Tecfidera Improves MS Patients' Work Productivity, Compared with Other Therapies
A new study showed that multiple sclerosis (MS) patients taking Tecfidera, or dimethyl fumarate, were more productive at work than those on Copaxone or beta-interferon therapies. Tecfidera also proved to increase patients’ quality of life. The study was published in Neurology and Therapy, and was titled “Quantifying the Benefits of Dimethyl Fumarate Over β Interferon and Glatiramer Acetate Therapies on Work Productivity Outcomes in MS Patients.”
The study consisted of patients with relapsing-remitting multiple sclerosis (RRMS). The four beta-interferon treatments used were Avonex, Betaseron, Rebif, and Extavia. Those therapies and Copaxone, or glatiramer acetate, are collectively known as ABCREs. Researchers decided to compare Tecfidera’s impact on work productivity and quality of life with ABCRE therapies. The quality of life portion of the study had 260 RRMS patients, some of whom received Tecfidera and some an ABRE. 160 out of the 260 patients gave the researchers information about their worklife. One quality of life measures was the EuroQol Five-Dimensions health states and visual analogue scale. The tool to measure productivity was the Productivity and Activity Impairment Questionnaire. On average, the Tecfidera group outperformed the ABCRE group on both productivity and quality of life measures. In general, when quality of life scores increased, so did productivity scores.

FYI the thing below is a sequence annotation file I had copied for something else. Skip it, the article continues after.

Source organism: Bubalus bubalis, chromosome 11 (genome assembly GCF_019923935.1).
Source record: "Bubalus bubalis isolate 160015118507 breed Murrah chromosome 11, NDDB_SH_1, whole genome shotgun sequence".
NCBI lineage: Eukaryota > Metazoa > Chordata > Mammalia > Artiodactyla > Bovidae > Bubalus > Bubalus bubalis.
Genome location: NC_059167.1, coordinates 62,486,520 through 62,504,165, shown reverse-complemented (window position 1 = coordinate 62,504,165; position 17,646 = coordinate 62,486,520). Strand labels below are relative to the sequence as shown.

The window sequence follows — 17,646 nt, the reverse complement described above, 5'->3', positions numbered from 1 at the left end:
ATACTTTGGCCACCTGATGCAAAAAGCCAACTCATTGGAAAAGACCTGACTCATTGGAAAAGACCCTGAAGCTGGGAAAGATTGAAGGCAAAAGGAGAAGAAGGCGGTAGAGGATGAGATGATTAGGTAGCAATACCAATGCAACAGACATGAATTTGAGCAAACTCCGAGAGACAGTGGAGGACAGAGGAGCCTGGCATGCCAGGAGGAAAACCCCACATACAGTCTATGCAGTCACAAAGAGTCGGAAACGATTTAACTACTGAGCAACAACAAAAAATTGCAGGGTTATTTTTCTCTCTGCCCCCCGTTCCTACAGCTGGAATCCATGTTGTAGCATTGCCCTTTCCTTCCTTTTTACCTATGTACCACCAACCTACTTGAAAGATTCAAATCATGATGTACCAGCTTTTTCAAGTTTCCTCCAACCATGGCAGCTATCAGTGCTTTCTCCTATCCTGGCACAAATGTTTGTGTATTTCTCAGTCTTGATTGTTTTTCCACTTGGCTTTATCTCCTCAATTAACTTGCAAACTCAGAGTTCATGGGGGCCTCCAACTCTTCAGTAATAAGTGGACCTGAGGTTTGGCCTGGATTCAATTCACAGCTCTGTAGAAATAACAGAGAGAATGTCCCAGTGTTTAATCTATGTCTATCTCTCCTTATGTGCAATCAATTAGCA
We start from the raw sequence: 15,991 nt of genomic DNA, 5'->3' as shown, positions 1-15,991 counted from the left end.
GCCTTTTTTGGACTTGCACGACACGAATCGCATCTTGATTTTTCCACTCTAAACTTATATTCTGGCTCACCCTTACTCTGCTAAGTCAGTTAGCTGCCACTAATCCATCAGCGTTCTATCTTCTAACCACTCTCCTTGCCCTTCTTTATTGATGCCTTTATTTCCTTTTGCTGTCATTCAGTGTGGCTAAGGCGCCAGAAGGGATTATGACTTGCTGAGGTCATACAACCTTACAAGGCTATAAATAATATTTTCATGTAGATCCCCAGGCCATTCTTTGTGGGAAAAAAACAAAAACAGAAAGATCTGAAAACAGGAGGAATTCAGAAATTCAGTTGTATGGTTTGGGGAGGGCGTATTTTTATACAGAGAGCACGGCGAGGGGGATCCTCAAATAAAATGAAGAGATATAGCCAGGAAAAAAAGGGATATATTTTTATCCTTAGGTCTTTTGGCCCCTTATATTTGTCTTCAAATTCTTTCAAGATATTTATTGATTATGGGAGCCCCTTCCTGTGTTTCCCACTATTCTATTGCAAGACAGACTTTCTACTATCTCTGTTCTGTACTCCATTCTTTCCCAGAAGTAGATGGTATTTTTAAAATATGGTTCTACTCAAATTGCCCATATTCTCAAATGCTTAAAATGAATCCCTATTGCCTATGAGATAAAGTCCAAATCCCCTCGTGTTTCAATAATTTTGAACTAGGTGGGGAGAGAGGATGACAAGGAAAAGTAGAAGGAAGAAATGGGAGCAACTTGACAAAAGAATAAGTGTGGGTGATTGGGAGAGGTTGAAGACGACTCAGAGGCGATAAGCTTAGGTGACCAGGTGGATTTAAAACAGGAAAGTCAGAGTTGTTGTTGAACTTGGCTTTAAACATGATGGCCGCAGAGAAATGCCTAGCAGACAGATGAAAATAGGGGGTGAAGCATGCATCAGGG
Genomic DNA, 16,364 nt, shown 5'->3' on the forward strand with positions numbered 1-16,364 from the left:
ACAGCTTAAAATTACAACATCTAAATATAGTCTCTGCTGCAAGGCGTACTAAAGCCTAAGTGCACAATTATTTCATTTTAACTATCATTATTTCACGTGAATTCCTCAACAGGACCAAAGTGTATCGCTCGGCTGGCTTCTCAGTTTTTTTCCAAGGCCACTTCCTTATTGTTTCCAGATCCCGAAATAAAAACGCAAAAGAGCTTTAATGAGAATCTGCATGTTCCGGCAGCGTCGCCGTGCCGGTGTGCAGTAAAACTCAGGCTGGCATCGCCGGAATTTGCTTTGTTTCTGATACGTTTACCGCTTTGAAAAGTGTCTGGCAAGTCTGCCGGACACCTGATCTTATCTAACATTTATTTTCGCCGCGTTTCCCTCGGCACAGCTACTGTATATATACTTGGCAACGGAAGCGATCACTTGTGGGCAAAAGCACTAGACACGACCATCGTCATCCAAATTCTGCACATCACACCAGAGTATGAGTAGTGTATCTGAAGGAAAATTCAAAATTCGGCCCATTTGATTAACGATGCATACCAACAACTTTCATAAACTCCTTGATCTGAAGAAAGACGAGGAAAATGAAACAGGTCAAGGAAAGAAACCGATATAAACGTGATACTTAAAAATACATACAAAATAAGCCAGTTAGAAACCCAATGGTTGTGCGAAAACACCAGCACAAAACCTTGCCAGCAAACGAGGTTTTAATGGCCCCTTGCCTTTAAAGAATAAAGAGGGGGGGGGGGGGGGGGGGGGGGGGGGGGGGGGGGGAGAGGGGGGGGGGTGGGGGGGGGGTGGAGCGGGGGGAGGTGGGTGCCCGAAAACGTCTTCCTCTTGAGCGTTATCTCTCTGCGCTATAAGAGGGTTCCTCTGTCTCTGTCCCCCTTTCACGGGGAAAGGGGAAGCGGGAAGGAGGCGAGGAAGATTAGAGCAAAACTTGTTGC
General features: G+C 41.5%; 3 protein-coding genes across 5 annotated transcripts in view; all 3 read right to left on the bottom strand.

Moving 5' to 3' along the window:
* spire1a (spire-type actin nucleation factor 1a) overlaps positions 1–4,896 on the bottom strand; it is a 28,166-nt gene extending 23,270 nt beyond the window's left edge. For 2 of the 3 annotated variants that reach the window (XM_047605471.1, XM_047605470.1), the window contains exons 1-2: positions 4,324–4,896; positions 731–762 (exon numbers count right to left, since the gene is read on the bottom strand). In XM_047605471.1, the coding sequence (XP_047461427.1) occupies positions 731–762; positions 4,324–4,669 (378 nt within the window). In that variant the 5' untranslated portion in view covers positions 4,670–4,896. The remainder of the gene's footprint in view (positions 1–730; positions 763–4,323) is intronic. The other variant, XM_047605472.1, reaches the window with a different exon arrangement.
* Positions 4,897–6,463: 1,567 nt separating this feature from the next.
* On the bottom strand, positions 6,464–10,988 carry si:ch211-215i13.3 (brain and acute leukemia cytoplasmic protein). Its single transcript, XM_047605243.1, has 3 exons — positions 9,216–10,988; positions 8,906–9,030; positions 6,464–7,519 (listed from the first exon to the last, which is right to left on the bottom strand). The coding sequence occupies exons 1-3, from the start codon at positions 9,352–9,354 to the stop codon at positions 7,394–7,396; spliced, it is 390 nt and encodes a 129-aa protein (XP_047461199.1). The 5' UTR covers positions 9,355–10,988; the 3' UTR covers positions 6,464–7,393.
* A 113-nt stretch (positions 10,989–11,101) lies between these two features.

“This study has highlighted the potential advantages of using DMF [dimethyl fumarate] therapy to treat MS patients over ABCRE therapies,” the researchers wrote. “Higher HRQoL [quality of life] and work productivity outcomes were observed in DMF patients than in patients receiving an interferon or glatiramer acetate therapy. The HRQoL outcomes were used as a predictor of work productivity, which demonstrated a positive correlation with the EQ-5D [EuroQol] and HAQUAMS [Hamburg quality of life] measures, suggesting that as HRQoL outcomes improve, so does productivity.”